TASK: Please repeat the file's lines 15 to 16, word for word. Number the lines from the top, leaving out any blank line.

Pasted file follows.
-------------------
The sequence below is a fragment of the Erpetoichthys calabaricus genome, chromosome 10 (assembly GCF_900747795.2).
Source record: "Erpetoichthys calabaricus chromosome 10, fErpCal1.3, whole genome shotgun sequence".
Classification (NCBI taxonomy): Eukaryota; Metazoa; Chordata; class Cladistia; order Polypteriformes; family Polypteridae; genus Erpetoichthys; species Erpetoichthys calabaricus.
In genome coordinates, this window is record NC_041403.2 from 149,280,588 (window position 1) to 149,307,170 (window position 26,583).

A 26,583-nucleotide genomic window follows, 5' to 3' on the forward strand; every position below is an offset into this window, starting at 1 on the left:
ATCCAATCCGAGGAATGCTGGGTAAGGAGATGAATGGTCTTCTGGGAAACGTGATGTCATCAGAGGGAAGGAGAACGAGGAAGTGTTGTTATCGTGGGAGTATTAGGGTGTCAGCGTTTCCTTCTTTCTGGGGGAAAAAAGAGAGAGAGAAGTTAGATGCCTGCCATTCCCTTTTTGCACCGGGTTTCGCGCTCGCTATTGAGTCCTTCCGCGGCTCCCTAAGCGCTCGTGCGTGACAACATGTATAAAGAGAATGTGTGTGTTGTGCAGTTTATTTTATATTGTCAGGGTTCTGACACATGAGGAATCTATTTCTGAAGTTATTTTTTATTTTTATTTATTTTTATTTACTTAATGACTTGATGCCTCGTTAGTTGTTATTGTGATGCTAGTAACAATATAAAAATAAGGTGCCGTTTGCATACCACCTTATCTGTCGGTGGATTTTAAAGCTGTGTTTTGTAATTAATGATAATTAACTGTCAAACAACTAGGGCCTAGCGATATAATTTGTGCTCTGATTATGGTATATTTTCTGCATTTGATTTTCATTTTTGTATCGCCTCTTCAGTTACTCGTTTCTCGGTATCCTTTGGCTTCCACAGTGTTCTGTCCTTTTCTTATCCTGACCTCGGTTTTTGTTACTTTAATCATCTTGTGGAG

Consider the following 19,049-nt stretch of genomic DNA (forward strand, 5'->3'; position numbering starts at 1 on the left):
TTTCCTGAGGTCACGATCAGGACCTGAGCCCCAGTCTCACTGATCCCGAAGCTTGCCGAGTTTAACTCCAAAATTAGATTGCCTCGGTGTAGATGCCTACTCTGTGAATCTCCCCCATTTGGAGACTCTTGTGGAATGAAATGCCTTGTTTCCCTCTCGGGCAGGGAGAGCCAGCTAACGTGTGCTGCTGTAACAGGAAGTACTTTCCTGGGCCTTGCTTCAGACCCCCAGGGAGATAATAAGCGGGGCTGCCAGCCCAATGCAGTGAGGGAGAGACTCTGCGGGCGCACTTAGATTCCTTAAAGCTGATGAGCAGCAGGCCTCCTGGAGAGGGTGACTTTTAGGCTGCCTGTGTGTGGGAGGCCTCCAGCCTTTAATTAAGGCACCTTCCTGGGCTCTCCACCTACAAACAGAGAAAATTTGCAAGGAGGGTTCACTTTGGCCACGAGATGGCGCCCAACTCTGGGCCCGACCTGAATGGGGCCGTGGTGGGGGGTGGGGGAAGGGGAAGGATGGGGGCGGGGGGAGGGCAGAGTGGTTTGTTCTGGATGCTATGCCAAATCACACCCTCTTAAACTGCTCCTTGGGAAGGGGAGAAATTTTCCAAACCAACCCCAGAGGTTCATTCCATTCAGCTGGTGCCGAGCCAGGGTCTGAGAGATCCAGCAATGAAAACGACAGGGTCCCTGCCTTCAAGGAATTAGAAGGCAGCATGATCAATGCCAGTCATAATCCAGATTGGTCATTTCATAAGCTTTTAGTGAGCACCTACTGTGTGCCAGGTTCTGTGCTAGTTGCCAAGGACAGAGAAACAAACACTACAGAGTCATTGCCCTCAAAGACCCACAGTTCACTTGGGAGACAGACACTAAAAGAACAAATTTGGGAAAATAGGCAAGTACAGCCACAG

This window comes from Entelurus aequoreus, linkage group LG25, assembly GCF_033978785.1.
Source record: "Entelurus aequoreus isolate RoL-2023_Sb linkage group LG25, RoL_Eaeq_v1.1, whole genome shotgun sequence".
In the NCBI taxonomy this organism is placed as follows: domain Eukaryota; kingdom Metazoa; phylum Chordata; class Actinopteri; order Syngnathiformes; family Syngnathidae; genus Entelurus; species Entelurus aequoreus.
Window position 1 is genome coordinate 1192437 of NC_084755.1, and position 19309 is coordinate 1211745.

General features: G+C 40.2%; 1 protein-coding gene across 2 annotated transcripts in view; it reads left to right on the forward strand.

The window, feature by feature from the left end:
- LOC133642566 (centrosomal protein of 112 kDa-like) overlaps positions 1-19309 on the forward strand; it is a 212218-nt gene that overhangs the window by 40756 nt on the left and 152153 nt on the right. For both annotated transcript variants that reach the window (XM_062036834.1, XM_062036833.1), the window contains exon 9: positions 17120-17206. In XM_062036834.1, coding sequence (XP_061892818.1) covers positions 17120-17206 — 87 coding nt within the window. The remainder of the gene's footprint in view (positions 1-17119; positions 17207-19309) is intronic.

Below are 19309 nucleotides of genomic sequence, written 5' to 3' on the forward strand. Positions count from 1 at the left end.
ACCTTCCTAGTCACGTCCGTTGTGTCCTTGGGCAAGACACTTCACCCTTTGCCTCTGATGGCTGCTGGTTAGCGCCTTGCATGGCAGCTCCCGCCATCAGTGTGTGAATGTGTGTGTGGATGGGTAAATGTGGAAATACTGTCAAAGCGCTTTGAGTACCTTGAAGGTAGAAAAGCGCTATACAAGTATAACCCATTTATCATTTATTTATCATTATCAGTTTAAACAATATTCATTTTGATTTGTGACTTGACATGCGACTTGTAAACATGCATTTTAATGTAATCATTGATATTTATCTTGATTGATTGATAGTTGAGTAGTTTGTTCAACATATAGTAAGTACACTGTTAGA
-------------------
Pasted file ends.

- LOC133642566 (centrosomal protein of 112 kDa-like) overlaps positions 1-19309 on the forward strand; it is a 212218-nt gene that overhangs the window by 40756 nt on the left and 152153 nt on the right. For both annotated transcript variants that reach the window (XM_062036834.1, XM_062036833.1), the window contains exon 9: positions 17120-17206. In XM_062036834.1, coding sequence (XP_061892818.1) covers positions 17120-17206 — 87 coding nt within the window. The remainder of the gene's footprint in view (positions 1-17119; positions 17207-19309) is intronic.

Below are 19309 nucleotides of genomic sequence, written 5' to 3' on the forward strand. Positions count from 1 at the left end.